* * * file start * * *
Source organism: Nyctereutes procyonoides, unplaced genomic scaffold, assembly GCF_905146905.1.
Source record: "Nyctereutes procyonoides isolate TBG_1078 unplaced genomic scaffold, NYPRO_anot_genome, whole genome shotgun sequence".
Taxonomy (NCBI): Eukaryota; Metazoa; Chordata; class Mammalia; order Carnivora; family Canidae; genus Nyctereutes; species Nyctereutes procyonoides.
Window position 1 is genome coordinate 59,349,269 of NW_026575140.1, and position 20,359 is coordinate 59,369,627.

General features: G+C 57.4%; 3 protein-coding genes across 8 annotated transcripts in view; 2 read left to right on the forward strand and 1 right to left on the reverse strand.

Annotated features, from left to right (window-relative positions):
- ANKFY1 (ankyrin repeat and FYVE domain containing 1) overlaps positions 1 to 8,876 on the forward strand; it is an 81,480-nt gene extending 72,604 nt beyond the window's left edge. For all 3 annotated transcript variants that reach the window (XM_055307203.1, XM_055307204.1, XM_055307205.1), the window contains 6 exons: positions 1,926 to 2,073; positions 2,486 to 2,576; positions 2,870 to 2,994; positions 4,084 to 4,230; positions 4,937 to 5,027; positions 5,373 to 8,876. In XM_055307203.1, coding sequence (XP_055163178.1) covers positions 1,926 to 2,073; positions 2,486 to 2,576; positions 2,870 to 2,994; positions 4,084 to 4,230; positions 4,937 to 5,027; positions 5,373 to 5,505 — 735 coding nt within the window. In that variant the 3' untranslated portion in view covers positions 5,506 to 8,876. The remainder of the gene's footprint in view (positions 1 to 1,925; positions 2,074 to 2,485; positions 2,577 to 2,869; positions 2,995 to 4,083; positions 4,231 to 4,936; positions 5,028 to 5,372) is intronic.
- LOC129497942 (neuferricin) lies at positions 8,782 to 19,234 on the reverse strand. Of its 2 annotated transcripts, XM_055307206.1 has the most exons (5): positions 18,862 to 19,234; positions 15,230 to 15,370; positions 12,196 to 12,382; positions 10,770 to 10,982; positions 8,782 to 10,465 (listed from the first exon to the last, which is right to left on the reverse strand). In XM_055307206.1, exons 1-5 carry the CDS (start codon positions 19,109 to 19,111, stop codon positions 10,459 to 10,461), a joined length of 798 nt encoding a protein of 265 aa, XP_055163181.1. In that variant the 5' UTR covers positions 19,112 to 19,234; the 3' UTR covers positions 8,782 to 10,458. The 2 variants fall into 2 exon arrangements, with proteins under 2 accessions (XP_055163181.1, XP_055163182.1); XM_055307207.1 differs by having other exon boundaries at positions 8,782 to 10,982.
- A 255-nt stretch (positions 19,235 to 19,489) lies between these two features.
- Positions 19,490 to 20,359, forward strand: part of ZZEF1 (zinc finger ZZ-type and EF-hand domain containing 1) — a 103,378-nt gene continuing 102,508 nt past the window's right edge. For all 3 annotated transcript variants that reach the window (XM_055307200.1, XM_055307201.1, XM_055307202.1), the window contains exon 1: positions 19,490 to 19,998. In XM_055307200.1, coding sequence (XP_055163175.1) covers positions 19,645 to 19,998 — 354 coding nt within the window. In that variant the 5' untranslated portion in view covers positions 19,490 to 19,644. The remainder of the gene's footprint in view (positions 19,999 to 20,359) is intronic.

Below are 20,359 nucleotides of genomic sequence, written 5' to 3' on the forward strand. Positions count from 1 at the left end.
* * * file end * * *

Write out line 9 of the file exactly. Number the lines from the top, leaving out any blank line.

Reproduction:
- A 255-nt stretch (positions 19,235 to 19,489) lies between these two features.